UK Home Secretary Amber Rudd's refusal to comply with High Court orders has created a potential major constitutional crisis, which could see her end up in court, if not prison.
The controversy involves 22-year-old Samim Bigzad, an Afghan asylum seeker, who arrived at London Heathrow, from Kabul.
It was quite some homecoming — Bigzad fled his home country in 2015, after the Taliban threatened to behead him, as a result of his role in a family business which is said to have worked for the US military. He made his way to the UK, where his father had won citizenship since emigrating in the 1990s.
Two years later the Home Office moved to deport him from the country. Despite the appeal, which should've stopped his removal, as the Home Office is barred from deporting asylum seekers without considering evidence in support of their cases, and the ruling Bigzad should remain in the UK, the deportation went ahead.
Once deported, the Home Office officials ignored two more orders by High Court judges to return Bigzad.
All the while, he was held in a hotel in Kabul, in fear of his life, with armed men outside. The Home Secretary went as far as to take the matter to the Court of Appeal, seeking to overturn the orders for his return.
In one of the hearings, a senior civil servant in charge of deportations conceded that despite being aware of a legal barrier to Samim being sent to Kabul, he ordered Samim should not be removed from the flight. The offered reason for defying the High Court was Bigzad "had checked in baggage" and this might delay the aircraft's takeoff.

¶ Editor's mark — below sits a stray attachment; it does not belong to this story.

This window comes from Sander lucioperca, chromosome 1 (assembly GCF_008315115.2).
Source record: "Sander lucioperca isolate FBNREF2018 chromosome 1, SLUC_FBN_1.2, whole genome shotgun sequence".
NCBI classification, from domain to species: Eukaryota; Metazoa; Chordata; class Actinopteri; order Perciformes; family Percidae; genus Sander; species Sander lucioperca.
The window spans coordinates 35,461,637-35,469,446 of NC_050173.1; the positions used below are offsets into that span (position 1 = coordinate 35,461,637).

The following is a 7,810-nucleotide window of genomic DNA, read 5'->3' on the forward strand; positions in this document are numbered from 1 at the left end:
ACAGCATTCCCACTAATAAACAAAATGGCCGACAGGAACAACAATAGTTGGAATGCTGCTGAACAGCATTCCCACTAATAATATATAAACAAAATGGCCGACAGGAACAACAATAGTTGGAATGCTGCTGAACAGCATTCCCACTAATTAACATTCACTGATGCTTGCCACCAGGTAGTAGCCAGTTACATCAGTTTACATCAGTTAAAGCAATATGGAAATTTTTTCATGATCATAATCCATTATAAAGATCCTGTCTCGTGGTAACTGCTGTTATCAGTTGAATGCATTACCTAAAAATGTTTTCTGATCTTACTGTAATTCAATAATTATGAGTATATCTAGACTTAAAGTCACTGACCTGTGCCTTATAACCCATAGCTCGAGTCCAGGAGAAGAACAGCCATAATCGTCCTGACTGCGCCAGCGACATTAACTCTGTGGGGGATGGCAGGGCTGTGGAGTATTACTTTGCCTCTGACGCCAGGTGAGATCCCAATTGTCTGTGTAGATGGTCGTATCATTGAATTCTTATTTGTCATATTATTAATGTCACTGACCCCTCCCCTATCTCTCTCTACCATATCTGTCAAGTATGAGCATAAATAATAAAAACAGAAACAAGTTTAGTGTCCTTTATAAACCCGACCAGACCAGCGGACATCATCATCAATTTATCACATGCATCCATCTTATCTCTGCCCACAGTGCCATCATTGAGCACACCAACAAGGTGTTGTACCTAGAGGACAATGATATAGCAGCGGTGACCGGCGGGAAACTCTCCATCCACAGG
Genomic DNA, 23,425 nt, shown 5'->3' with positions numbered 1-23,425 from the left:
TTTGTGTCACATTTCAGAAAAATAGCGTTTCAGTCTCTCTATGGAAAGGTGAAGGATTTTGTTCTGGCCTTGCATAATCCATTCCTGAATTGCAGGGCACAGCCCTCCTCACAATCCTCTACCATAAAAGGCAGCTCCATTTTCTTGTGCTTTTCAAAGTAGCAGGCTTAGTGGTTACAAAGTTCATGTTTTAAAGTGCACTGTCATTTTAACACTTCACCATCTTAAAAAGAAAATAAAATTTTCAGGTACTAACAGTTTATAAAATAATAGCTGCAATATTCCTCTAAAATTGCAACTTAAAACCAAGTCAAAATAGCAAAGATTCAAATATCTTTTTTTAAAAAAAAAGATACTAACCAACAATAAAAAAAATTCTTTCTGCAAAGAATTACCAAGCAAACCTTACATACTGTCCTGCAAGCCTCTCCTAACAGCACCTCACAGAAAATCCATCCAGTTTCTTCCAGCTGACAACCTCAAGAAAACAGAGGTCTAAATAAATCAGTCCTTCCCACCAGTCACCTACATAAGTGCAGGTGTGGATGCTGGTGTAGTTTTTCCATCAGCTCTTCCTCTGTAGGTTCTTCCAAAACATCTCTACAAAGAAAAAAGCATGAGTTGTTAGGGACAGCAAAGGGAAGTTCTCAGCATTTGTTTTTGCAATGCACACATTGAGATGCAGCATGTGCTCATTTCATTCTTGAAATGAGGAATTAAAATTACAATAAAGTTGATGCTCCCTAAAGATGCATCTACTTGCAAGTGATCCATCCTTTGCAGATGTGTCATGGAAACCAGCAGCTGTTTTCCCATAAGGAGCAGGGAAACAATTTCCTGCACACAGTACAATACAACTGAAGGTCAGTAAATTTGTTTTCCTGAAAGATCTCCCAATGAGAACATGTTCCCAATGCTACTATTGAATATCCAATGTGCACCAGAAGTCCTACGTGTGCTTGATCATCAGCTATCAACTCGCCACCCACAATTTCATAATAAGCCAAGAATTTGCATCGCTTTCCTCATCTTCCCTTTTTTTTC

The appeal was unsuccessful, although it was only after four hours of legal argument in the Court of Appeal September 16 confirmation was received Samim would be returned to the UK.
Commenting, Rachel Francis, immigration and human rights barrister at One Pump Court, said the case represented "yet another example" of the "continued abuse of the rights and freedoms" of migrants and asylum seekers in the UK.
"[Ignoring court orders] and the Home Secretary's obstruction of his return to the UK demonstrates a worrying disdain for the principle Government ministers are subject to the same laws as the rest of society. There is a further cost, to the rule of law and to public confidence in the administration of justice. The Home Office told Bigzad's lawyers the order preventing his removal to Kabul had been complied with — this was not true: the Home Office ignored the order and decided not to take [him] off the flight," Francis said.
Seriously though, if THE HOME OFFICE is in contempt of court there should be serious repercussions, otherwise we are all in trouble.— Grassroots Labour (@newkindpolitics) September 21, 2017
"The significance of Samim's case is hard to overstate. The issues arising from it demand change: not just to the government's regard for the law, but to the way in which we treat the most vulnerable members of society."
Prison sentences for contempt of court are relatively rare, and prosecution of government ministers even rarer — however, Rudd may not get off scot-free in this case. Critics have demanded she explain the controversy, and former Lord Chancellor Charles Falconer has argued in a blog post for The Guardian that unless she provides one, she "has to go."